New wording was approved Wednesday for a ballot question that would ask voters to dismantle bilingual education in Colorado.
The state Title Board approval came on the heels of an April state Supreme Court ruling that called the ballot question “misleading.” The Title Board words ballot questions with input from an initiative’s supporters and opponents.
Opponents said little about the new language during Wednesday’s hearing.
“We’ll take this home and look at the whole language then decide where we move from here,” said opponent Beverly Ausfahl.
Ed Ramey, an attorney for the opponents, said it was likely the group would seek a rehearing.
Opponents have seven days to request a rehearing. May 15 is the next Title Board meeting.
If dissatisfied with the rehearing’s results, opponents could appeal again to the Supreme Court.
Supporters, who are backed by California millionaire Ron Unz, have until Aug. 5 to collect the 80,571 signatures to get their proposal on this fall’s ballot.
At Wednesday’s meeting, Ramey said he doubted the Title Board could draft a ballot question that would “accurately express what this measure does.”
“The problem is not so much the machination of creating a title,” Ramey said. Instead, the problem is that the initiative “promises something it is in no position to deliver,” he said.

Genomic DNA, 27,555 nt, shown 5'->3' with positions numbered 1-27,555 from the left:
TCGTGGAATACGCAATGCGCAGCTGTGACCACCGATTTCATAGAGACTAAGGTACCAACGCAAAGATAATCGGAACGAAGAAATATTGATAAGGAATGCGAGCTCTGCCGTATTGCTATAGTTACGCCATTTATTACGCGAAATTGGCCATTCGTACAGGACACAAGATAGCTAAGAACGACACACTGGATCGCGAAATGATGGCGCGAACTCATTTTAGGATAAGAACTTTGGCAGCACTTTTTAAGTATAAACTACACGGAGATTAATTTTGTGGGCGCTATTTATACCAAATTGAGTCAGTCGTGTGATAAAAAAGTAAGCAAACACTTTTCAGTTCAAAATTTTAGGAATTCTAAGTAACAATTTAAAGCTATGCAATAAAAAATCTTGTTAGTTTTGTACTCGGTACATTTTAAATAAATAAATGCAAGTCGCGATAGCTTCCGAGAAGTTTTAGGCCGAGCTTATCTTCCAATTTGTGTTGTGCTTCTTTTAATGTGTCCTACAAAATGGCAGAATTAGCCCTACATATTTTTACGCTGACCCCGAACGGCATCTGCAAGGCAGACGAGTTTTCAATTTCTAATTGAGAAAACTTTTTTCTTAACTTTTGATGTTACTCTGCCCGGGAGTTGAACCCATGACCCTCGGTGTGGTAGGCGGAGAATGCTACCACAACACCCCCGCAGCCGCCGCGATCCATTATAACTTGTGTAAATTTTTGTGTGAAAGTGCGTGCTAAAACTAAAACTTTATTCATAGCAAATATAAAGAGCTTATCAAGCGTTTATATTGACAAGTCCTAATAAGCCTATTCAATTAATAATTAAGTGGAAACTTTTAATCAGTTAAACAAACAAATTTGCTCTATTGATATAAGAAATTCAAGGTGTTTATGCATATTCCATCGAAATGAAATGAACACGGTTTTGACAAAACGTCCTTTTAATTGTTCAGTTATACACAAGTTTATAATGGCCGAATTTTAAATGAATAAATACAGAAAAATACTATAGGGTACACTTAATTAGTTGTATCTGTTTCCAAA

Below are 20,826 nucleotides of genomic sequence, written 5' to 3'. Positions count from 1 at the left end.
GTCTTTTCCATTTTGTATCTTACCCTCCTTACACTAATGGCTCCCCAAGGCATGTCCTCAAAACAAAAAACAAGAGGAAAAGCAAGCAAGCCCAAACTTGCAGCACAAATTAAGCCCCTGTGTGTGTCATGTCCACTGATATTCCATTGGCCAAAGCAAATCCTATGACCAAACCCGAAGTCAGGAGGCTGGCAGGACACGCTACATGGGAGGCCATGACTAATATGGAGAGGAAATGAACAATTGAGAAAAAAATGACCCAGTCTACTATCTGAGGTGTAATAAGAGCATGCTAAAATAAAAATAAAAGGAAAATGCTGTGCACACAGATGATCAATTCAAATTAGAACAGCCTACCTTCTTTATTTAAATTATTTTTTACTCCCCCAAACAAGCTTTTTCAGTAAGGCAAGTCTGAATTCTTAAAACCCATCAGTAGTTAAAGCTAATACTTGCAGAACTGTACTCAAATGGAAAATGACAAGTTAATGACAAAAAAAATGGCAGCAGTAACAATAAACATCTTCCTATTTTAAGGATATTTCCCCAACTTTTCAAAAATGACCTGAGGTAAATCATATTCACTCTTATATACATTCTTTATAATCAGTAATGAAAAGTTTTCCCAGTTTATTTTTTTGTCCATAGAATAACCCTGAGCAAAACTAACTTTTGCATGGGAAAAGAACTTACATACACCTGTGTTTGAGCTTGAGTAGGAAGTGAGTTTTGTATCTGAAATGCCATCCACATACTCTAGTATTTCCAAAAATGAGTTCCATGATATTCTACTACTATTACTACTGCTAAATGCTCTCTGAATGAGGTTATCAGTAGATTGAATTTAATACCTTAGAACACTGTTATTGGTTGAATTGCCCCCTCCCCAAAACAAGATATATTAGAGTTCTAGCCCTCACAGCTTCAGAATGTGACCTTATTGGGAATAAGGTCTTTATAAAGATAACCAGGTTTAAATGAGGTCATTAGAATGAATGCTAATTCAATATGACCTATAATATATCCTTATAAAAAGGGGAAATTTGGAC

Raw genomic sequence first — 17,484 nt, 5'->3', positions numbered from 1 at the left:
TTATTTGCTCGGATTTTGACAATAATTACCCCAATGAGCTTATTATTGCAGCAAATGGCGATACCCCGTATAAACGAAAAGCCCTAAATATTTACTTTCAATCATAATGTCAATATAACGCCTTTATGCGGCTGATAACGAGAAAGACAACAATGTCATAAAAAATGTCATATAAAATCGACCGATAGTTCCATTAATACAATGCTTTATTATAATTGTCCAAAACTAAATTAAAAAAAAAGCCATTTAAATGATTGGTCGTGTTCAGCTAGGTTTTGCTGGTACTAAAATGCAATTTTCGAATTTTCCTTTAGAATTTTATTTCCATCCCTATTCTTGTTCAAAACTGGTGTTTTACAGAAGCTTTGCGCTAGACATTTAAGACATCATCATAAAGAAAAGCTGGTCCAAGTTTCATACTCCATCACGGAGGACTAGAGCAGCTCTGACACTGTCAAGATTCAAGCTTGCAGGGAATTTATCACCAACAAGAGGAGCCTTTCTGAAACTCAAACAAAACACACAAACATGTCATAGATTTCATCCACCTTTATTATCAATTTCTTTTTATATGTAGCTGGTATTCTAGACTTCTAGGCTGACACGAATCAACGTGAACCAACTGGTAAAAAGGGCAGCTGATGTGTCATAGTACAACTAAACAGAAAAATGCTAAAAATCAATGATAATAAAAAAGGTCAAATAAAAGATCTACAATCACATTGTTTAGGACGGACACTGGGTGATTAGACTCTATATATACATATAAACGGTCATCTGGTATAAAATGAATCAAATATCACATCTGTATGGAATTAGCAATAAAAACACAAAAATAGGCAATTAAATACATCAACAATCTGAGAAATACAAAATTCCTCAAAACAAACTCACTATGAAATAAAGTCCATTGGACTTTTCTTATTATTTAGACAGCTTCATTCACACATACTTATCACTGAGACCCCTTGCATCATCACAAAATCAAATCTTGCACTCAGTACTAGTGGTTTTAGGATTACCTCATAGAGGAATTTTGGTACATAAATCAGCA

That something, Ramey says, is bilingual education — a method that includes at least some instruction in a child’s native language. About 17,500, or 45 percent, of Colorado’s 38,629 English-language learners, receive some bilingual education, according to a recent state survey.
Under the initiative, bilingual education would be replaced with no more than a year of intensive English instruction, followed by placement in a mainstream class.
Parents who still wanted bilingual education could apply for waivers.
But Ramey said there was no guarantee that bilingual education would still be there even if waivers were granted.
That’s because the initiative requires a school to provide bilingual education only if at least 20 students at the same grade level receive waivers.
“You’re not going to say ‘The waiver process is a sham,’ ” Ramey told the Title Board. “If you just plain can’t set a title, you just plain can’t set a title. I’m not sure it’s physically possible when you’ve got this underlying contradictory concept.”